Calculus: Early Transcendentals (2nd Edition)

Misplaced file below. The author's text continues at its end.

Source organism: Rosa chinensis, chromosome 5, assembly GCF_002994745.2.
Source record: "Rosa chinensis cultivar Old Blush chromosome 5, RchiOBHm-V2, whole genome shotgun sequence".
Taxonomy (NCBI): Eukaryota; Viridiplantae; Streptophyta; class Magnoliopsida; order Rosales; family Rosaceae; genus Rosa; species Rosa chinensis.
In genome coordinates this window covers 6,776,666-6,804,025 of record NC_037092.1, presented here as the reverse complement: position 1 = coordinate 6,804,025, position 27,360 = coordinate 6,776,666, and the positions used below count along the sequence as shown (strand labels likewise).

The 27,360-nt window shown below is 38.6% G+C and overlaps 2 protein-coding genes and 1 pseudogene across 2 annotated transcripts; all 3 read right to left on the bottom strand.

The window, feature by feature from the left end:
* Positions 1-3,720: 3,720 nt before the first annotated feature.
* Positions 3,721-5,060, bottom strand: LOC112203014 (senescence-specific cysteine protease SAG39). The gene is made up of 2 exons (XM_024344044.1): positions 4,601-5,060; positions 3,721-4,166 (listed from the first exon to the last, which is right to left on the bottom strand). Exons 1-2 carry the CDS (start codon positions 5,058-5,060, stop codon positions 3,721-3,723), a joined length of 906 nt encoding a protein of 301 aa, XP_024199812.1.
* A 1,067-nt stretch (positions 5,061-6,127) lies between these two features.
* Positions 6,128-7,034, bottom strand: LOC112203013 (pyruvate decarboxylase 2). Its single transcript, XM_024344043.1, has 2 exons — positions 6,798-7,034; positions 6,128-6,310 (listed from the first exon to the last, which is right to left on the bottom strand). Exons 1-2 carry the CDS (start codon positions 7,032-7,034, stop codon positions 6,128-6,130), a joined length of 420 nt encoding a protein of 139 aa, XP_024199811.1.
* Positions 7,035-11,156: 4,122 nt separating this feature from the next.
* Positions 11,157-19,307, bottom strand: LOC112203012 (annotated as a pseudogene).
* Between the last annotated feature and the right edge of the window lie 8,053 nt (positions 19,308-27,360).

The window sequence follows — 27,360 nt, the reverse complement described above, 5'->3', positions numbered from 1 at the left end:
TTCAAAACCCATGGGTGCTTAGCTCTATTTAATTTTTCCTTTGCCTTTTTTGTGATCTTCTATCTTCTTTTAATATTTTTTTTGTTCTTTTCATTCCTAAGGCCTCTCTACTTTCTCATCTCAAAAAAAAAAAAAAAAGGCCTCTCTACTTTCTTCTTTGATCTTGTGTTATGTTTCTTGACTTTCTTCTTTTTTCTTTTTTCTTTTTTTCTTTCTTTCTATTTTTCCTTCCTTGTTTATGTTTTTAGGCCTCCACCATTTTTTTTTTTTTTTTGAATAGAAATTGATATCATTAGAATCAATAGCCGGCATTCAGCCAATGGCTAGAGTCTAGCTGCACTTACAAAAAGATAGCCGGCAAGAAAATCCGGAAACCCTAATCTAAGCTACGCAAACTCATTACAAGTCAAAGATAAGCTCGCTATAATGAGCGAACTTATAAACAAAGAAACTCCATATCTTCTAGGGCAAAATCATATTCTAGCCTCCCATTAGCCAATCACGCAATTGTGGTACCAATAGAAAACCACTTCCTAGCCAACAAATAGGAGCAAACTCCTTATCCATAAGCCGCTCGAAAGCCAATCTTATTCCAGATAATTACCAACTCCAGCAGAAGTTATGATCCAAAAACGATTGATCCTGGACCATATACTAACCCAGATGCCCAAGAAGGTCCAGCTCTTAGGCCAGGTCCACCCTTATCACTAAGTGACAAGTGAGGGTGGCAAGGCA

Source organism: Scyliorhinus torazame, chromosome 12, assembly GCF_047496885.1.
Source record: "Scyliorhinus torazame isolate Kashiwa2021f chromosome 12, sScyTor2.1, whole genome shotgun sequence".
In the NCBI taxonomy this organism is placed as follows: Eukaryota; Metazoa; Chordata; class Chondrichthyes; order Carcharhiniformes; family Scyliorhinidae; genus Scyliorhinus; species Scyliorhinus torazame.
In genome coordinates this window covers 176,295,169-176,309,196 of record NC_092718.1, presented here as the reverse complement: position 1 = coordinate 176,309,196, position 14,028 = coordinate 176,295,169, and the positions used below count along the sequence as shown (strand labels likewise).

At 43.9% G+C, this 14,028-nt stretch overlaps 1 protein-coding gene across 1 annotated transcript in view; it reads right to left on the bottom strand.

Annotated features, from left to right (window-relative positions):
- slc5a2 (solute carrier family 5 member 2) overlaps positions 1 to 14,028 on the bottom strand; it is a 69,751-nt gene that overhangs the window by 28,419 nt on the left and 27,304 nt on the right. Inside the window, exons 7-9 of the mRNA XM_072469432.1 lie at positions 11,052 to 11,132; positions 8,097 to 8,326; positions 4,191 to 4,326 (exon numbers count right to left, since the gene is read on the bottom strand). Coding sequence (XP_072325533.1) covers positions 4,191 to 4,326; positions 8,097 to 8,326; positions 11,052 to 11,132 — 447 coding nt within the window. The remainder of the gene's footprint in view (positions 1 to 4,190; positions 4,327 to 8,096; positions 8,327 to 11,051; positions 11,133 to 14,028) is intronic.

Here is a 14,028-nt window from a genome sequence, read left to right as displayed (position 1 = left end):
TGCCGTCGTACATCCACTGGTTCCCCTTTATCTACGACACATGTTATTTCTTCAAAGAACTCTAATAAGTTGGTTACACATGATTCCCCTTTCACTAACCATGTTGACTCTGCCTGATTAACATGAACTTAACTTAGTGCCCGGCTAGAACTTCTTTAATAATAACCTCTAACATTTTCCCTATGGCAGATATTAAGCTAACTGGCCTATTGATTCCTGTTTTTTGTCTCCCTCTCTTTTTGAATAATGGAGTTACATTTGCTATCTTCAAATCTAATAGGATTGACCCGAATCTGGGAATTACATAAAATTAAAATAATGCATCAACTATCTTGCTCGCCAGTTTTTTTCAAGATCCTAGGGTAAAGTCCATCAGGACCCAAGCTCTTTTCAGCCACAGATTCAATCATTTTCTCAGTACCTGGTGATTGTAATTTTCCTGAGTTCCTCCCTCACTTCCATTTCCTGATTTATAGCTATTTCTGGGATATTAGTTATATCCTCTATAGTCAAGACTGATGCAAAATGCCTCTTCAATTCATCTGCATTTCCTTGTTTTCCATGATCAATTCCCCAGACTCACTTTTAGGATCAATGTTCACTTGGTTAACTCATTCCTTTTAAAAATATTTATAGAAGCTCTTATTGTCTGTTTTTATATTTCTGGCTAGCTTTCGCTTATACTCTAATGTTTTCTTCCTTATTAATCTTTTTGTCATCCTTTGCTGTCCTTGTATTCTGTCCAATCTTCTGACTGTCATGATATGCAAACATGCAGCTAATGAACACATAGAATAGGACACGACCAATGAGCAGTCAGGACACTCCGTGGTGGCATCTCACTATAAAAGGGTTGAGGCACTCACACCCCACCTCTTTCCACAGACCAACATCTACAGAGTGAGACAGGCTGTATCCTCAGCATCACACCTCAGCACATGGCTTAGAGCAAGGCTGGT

(a). Let $y = (2x)^x$, so that $ln(y) = x ln(2x)$. Then $\frac{1} {y} y' = 1 + ln(2x)$. Thus $y' = (2x)^x(1 + ln(2x))$. This quantity is zero when $1+ln(2x) = 0$, which occurs when $ln(2x) = −1$, or $x = \frac{1}{2e} ≈ .184$. (b). We have $f(.1) ≈ .851$, $f (\frac{1}{2e})= e^{−(1/2e)} ≈ .832$, and $f(1) = 2$. So the absolute minimum is $e^{−(1/2e)}$ and the absolute maximum is $2$.